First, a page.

A second time point is given: “And it came to pass in the month Nisan, in the twentieth year [445 BC] of Artaxerxes the king” Neh.2.1.  This is a very significant time point.  It is the very day on which Daniel’s “seventy weeks” commences; and in 483 years from this date Messiah would be cut off, Dan.9.25,26.  Some four months after the events recounted in Nehemiah chapter 1, we have a conjunction between God’s sovereign purpose and the free exercise of human will.  The earnest persistent prayers of Nehemiah and his companions were accompanied with patience.  We are encouraged to “continue in prayer, and watch in the same with thanksgiving” Col.4.2, recognising that even when praying in the will of God our prayers are not necessarily answered immediately.  The apparent delay was not indicative of Divine disinterest, far from it, but it proved the reality of the exercise and gave opportunity to consider, in God’s presence, the magnitude and complexity of the endeavour.

Nehemiah did not force the issue and the opportunity presented itself to apprise the king of his exercise, with the circumstance being such as to confirm that God was in control.  While engaged in his duties Nehemiah discloses, “Now I had not been beforetime sad in his presence” Neh.2.1.  This was not a contrivance; such would be absolutely foreign to the honourable and forthright character of Nehemiah as consistently disclosed in the book that bears his name.  The inclusion of the parenthetic insert, “the queen also sitting by him” Neh.2.6, may suggest that it was acuity of female observation that alerted the king to a subtle change in Nehemiah’s demeanour and possible appearance; after all, he had been burdened in private prayer for four months!  In any case the initiative to open the opportunity was with God, and the king said, “Why is thy countenance sad, seeing thou art not sick? this is nothing else but sorrow of heart” Neh.2.2. 

Need by itself never constitutes the call, as there is so much need, both in quantity and variety, for any one person to have the time, capacity and energy to address it!  Nor is it a recognition of the need, and a prayerful interest that the need be met, that is indicative of any call.  But when a person, such as Nehemiah, has an interest, a prayerful interest, with a burden which increases and becomes all-absorbing, then it is clear that a crisis decision is coming.  Even then it is necessary to be certain that it is the call of God and is not self-misdirection or self-delusion.  Assurance in the steps leading up to the crisis and the unique circumstances associated with it will be needed.  Clarity is required in relation to God’s superintendence of all the details: “When thou goest, thy steps shall not be straitened; and when thou runnest, thou shall not stumble” Prov.4.12.  A free translation of that verse is, ‘As thou goest, step by step, I will open up the way before thee’, which is exactly Nehemiah’s experience.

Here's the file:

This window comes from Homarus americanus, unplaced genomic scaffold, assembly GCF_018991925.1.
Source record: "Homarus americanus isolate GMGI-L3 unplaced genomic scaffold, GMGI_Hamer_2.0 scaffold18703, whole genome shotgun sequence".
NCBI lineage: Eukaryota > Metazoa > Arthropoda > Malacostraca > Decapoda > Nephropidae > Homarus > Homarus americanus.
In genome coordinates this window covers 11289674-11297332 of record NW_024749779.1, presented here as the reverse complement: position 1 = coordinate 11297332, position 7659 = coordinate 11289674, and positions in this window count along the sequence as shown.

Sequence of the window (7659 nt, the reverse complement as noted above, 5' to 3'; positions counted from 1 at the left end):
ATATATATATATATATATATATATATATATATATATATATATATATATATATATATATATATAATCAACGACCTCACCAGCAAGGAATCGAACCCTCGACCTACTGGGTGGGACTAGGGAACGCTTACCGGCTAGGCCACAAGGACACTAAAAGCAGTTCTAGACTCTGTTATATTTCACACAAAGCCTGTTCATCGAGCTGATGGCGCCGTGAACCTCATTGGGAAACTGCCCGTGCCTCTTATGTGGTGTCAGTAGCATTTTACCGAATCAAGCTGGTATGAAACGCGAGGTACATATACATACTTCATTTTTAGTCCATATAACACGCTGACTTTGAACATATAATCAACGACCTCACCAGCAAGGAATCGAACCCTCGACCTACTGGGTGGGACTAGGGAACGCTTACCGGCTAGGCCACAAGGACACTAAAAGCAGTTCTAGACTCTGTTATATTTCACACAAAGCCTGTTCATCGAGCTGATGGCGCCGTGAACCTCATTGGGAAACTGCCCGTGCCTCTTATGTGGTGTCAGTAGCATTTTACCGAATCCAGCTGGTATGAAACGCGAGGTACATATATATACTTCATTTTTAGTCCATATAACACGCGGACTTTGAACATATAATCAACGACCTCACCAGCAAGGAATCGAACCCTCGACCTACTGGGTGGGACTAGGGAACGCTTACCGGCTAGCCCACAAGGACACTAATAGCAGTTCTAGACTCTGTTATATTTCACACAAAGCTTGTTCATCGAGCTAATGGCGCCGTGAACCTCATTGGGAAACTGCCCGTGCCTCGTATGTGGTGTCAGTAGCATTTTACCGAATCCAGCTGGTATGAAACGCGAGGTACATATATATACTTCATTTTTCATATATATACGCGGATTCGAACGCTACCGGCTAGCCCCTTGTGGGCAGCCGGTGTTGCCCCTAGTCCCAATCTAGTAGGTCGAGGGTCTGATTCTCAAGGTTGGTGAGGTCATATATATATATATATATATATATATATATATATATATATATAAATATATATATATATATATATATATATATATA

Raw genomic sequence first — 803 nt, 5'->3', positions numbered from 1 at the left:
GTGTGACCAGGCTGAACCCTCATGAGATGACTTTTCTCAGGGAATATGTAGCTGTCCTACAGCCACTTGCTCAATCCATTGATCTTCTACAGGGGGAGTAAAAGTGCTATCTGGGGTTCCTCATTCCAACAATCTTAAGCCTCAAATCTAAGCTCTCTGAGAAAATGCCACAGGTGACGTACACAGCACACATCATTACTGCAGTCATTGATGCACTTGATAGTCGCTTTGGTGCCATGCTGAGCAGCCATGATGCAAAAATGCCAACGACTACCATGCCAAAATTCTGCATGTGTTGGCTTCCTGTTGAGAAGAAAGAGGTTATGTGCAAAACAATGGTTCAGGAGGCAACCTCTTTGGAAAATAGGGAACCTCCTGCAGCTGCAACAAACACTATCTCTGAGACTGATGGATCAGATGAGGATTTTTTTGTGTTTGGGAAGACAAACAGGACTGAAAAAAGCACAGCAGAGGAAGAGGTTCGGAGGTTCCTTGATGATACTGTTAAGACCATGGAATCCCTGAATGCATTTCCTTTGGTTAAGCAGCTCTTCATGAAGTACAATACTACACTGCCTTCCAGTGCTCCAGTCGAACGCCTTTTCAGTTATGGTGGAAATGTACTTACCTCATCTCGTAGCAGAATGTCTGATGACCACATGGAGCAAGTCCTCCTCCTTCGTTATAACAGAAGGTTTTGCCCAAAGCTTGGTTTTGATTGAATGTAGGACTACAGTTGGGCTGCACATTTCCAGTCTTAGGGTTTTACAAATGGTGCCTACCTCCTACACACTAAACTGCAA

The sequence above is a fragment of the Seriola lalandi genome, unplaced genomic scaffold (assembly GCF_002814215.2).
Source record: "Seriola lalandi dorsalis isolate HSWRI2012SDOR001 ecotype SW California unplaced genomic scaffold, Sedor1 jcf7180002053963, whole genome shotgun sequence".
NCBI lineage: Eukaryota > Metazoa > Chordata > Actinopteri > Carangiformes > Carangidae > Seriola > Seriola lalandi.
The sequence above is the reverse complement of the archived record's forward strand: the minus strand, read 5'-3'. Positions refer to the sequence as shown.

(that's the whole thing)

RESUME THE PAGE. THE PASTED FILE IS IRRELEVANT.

The king’s observation had the effect upon Nehemiah that he “was very sore afraid” Neh.2.2, which confirms that he was not manipulating the situation or contriving the circumstances.  Lest he be suspected of treachery Nehemiah “said unto the king, ‘Let the king live for ever: why should not my countenance be sad, when the city, the place of my fathers’ sepulchres, lieth waste, and the gates thereof are consumed with fire?’” Neh.2.3.  Nehemiah does not mention the name of the city and is careful to couch the matter in personal and not political terms.  Artaxerxes, however, was not unacquainted with Jerusalem: it was he who permitted Ezra to return to build the Temple and had given gold and silver to assist in the project, Ezra 7.11-26.  The long-prayed-for opportunity then arrives: “Then the king said unto me, ‘For what dost thou make request?’” Neh.2.4.

Go through with God, thy vows to pay,
Thy life upon the altar lay;
The Holy Ghost will do the rest,
And bring to thee God’s very best!
                                                (Noel Grant)